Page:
Fuller: Georgian Leader’s Popularity Has Dramatically Fallen

Fuller: Georgian Leader’s Popularity Has Dramatically Fallen

Elizabeth Fuller, an expert on Georgian affairs for RFE/RL, says the large protests in Georgia challenge Western notions that President Mikheil Saakashvili is a “model democrat.”

November 9, 2007 8:56 am (EST)

To help readers better understand the nuances of foreign policy, CFR staff writers and Consulting Editor Bernard Gwertzman conduct in-depth interviews with a wide range of international experts, as well as newsmakers.

Elizabeth Fuller, an expert on Georgian affairs for Radio Free Europe/Radio Liberty, says that while President Mikheil Saakashvili is regarded in the United States and the West as “a model democrat,” his popularity has plummeted in Georgia. Fuller says the protests in Tbilisi, which sparked a state of emergency, were due in part to “widespread popular resentment” at Saakashvili for failure to deliver on economic promises and lack of progress on electoral and judicial reforms.

There have been major protests in the capital of Georgia against President Mikheil Saakashvili, who ordered a state of temporary emergency in the capital and just today has announced new presidential elections in January, a year ahead of schedule. Could you provide some background?

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The perception in the West is that Saakashvili is a model democrat. This is based very largely on the fact that he has a Western education [he graduated from Columbia University Law School] and also by virtue of the contrast with Eduard Shevardnadze [a former Soviet foreign minister, later president of Georgia], whom he succeeded. Human rights organizations such as Human Rights Watch and Freedom House have been questioning this image almost from the very beginning. After he was elected president in 2004, Saakashvili had the parliament amend the constitution to strengthen the power of the president. Many things he has done have seemed to cut legal corners, and have been very questionable like arresting Shevardnadze’s associates and then letting them buy their way out of jail.

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There was a major scandal last year when interior ministry personnel were implicated in beating up and murdering a young banker and Saakashvili wouldn’t hear any criticism of the interior minister and would not agree to sack him.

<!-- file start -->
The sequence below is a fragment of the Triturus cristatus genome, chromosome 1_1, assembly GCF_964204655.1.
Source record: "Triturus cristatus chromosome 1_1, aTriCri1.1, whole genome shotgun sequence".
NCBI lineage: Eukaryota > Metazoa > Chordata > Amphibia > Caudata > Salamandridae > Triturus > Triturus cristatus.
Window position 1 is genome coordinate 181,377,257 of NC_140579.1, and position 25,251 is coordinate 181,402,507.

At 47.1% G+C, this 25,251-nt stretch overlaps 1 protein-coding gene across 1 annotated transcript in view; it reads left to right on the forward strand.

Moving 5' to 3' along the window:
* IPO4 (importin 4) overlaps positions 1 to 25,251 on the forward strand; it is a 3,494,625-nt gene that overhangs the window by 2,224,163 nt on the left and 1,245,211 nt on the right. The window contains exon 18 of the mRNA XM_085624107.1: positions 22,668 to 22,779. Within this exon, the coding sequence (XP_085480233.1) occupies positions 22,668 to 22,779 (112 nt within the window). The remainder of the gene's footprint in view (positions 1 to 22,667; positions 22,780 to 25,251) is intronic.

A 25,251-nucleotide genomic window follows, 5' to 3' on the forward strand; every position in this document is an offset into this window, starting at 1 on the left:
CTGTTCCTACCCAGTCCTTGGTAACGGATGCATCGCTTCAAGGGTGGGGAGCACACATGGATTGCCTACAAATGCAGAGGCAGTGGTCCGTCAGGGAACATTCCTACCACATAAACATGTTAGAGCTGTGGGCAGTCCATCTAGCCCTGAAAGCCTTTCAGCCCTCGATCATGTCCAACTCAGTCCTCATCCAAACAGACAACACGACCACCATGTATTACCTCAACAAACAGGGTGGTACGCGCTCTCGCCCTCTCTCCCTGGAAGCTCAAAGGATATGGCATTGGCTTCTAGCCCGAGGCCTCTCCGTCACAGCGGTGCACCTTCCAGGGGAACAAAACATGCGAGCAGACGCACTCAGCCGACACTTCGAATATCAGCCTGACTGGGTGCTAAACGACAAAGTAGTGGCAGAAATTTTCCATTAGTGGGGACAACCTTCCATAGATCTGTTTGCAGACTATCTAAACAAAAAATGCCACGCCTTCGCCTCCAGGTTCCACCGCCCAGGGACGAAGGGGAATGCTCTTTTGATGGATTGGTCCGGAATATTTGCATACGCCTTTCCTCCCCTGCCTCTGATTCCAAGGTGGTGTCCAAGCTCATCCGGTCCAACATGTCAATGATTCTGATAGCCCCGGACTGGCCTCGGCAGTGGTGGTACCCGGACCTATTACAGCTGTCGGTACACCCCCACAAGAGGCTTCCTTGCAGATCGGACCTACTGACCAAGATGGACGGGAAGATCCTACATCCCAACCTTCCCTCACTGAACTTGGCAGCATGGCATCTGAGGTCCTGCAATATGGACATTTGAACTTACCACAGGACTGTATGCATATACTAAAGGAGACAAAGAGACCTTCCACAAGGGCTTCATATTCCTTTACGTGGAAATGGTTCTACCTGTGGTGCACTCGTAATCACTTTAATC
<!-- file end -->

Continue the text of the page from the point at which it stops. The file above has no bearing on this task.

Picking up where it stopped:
What about the current protests? Are they calling for Saakashvili to step down?

It would be mistaken to say that the opposition is demanding Saakashvili’s ouster. There is widespread popular resentment and anger at Saakashvili that he has not delivered on his past promises. True, an awful lot of money has been pumped into the country; there’s been a lot of investment, but there has not yet been a trickle-down effect that would benefit the population as a whole.

There was a report last month that former Defense Minister Irakli Okruashvili has been arrested on corruption charges, days after he had accused the president of ordering political killings. What’s the story here?

Okruashvili was defense minister under Saakashvili and was fired almost exactly a year ago. He then said he was going to retire from politics, but for the last six months at least there have been rumors in Tbilisi that he was going to launch a new political party in opposition to Saakashvili. In late September he went public with those damaging accusation against Saakashvili in a live TV interview. And he also said then that he had created a new political party, which was called the Movement for United Georgia. Two days after that, he was arrested and charged with abuse of his official position. There had been rumors over the last year that not everything that he did when he was defense minister was absolutely legal. He is suspected of having engaged in a huge arms-buying spree and of virtually having had carte blanche to do whatever he wanted to do or buy whatever he wanted without having to get Saakashvili’s approval beforehand.

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Is he personally wealthy?

It’s honestly difficult to say. These sorts of rumors circulate in the Georgian press but it’s extremely difficult to evaluate. Okruashvili’s arrest served as a catalyst to bring the opposition together. Georgian opposition parties are extremely weak and as elsewhere in the former Soviet Union, they tend to quarrel amongst themselves rather than create a united front against the authority. In early October ten opposition parties with quite diverse ideologies joined together and drafted a manifesto outlining ten demands they wanted to make on Saakashvili.

What are these?

They want genuinely free elections; they want more progress on creating an independent judiciary—something which NATO [North Atlantic Treaty Organization] is also bullying Georgia about. In fact the lack of an independent judiciary is probably at this stage the single largest obstacle to Georgia getting seriously considered for NATO membership at the NATO summit next year in Bucharest. The opposition spent the whole month of October touring the country, trying to gain popular support and they then convened this mass rally in Tbilisi last Friday, at which something like fifty thousand people turned out. The rally was intended to stress several of their political demands such as freer elections.